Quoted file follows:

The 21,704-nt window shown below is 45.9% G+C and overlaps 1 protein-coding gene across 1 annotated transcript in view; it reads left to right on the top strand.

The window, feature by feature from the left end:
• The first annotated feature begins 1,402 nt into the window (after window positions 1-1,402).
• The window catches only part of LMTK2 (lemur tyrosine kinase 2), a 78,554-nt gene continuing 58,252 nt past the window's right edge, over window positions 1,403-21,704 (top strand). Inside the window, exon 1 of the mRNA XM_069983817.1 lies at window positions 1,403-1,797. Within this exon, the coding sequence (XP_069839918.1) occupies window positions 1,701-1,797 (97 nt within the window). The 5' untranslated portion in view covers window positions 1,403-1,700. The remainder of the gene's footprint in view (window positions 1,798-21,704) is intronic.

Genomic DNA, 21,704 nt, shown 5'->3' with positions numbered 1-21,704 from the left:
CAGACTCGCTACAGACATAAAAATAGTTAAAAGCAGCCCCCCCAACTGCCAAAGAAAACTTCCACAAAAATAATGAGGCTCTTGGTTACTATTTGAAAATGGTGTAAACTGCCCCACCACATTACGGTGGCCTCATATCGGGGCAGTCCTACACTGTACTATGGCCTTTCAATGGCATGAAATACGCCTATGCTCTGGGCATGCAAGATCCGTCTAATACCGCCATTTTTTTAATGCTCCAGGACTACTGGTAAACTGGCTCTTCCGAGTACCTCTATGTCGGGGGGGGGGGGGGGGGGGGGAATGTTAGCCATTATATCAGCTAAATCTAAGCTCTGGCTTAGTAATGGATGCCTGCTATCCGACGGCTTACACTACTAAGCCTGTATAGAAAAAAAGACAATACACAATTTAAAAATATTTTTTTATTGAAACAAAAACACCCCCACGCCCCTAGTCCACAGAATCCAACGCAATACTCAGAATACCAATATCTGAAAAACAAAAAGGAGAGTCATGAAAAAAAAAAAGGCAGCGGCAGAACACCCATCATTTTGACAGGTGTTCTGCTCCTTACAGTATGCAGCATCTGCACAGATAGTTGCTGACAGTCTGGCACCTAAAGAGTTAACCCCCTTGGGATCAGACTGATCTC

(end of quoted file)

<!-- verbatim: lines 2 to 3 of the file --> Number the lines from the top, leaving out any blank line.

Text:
The window, feature by feature from the left end:
• The first annotated feature begins 1,402 nt into the window (after window positions 1-1,402).